Of course, if you want to perform a transaction without reporting it to the government, gold and silver are ideal. If you write someone a check for $10,000, that transaction is reported to the government. Several smaller checks is also reportable. If you make a $10,000 deposit or withdrawal in your checking account, that is also reportable. If you withdraw or deposit $10,000 cash from your bank account, that is reportable. If you give someone 10 ounces of gold, that transaction is hard to trace.

If you have a lot of money and want to dodge estate taxes, you could buy physical gold and silver and give it to your children. I don't have enough money for this to be practical. Really wealthy people have other estate tax avoidance schemes available.

It's a shame. I was thinking of buying gold or silver coins. Unfortunately, there are too many legal obstacles to setting up a gold or silver dealership. I can't make an anonymous cash purchase near where I live. I could buy on the Internet or on eBay, but that has its own risks. If I store physical gold and silver in my residence, there is the risk of robbery. If I use a bank safe deposit box, there is the risk that the bank would report my holdings to the government. I'm planning on buying some gold and silver as an inflation hedge, but there's no need to rush. My stock investments are a good inflation hedge until the final collapse approaches. I estimate the final collapse is still at least 20 years away.


Anonymous said...

You couldn't find a coin shop in your area? I live in UT, and I buy strictly "junk" silver (pre-1964 U.S. coins) and gold eagles. In both cases, I pay no sales tax. I have never bought any other type of bullion there, so I'm not sure if it's just because of the legal tender status of the coins I buy. I always deal with them in cash, and I can go and sell my metals. In cash, and totally anonymous. Untraceable.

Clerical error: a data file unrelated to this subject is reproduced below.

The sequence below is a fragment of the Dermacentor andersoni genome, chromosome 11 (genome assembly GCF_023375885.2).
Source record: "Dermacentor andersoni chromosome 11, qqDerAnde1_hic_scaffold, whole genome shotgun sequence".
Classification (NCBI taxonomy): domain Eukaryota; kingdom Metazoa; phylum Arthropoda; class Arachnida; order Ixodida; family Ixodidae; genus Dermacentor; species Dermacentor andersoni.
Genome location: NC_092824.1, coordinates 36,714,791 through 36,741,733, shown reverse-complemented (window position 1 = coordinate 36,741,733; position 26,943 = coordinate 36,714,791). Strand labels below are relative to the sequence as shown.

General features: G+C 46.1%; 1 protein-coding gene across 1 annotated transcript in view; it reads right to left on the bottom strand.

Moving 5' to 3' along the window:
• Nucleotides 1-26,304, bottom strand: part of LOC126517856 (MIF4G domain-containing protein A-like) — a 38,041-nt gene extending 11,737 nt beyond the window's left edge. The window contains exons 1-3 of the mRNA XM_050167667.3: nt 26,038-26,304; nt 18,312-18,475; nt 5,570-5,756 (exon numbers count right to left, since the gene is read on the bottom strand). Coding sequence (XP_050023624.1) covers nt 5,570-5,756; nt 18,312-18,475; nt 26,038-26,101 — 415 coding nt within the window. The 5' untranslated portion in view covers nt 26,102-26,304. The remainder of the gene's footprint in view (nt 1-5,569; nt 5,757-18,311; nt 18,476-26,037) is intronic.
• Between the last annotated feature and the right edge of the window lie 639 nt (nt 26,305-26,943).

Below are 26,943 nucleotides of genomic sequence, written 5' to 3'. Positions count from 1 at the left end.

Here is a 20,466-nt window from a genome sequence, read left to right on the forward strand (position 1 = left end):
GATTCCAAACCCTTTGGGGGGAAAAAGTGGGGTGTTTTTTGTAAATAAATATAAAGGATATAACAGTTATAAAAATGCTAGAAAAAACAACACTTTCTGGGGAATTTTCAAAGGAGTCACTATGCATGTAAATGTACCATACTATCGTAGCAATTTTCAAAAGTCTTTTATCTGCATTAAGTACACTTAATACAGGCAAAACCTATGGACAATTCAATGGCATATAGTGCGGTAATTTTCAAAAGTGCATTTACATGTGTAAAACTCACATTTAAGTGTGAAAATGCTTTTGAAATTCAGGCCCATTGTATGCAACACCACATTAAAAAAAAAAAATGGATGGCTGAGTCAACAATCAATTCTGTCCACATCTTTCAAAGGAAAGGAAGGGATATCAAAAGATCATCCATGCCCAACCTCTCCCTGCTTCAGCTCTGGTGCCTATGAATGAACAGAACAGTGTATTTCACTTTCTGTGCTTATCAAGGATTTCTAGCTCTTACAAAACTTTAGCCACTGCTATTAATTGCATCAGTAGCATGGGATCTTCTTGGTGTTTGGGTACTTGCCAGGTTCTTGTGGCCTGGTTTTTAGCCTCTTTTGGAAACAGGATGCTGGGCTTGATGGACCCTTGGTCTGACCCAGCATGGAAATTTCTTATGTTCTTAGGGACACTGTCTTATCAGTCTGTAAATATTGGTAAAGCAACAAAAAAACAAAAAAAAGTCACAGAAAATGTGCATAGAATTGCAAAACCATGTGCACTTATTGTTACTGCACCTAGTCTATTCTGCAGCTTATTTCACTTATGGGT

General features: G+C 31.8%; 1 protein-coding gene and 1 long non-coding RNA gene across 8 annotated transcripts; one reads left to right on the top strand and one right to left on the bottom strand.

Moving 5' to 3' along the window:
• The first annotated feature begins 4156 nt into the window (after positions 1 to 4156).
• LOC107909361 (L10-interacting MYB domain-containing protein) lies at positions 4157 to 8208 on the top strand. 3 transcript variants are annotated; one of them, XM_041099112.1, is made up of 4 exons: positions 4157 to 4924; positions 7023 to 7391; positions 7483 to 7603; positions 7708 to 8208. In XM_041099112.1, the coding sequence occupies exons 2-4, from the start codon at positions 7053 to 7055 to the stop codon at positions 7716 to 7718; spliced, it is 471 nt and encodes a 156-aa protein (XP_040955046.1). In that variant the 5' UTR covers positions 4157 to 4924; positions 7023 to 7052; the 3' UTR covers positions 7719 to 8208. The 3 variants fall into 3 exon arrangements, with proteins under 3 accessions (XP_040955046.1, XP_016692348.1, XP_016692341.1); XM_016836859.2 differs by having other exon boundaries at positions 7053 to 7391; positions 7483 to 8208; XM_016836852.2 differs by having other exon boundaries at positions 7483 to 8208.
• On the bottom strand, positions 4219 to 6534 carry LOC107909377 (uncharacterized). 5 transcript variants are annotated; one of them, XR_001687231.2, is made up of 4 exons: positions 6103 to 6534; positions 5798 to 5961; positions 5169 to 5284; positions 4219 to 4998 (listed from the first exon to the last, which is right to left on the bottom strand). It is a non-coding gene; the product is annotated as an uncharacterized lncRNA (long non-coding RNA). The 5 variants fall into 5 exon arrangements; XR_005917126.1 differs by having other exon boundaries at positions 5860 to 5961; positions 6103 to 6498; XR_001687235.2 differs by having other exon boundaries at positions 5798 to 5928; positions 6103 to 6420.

I have been thinking about this lately, and it seems like a good way to get an underground economy started. Participants can trade their FRN's at the coin shop, after which the [U.S. legal tender] gold & silver coins enter the underground market.

Anonymous said...

I stay away from gold coins and other 'numismatic' gold like the plague. There are so many scammers out there who use the old 'gold coins are non-confiscatable' line of BS to lure in suckers to buy non-PCG rated coins often at a $200to $300 markup each. Don't fall for this scam! NEVER purchase any numismatic coin as a 'hedge' against inflation or the shrinking Dollar. Instead purchase .999 Fine Engelhardt bars in 1 or 10 oz sizes from reputable dealers. Especially these gold and silver coin dealers you hear on the shortwave radio 'patriot' shows as EVERY one of these people I've listened to are running a total scam and they inflate the value of their coins and troll for un-informed people and take them for hundreds and thousands in mark-up's. Remember buy Englehardt bars only and if they tell you that this is bullion or confiscatable tell them to go soak their head and go someplace else as anyone who tells you this line of BS is a scammer.

1/πi said...

Look into gold and silver smiths within the Society for Creative Anachronism (SCA). Some of them actually buy gold bullion, handcraft it into jewelry, and then sell it for a profit at regular events.

I've never known them to charge sales tax, so they may not be reporting to the IRS. You might contact a few to see how they run their businesses, though I doubt they realize the risk they're taking. Buying second-hand from them at a small markup aught to be profitable in the long run as the dollar collapses.

Anonymous said...

I bought silver for 2.50 under spot. went to coin store and was told they would give me 1.10 per coin. according to the silver value each coin was worth 2.00. to sell it back to the seller the per oz. of silver had to go up 7.00 per oz. to break even. for most of it's history that is huge increase in it's value and that does not include the taxes and record keeping. I suggest let your dollar go down the tube with inflation and keep life simple!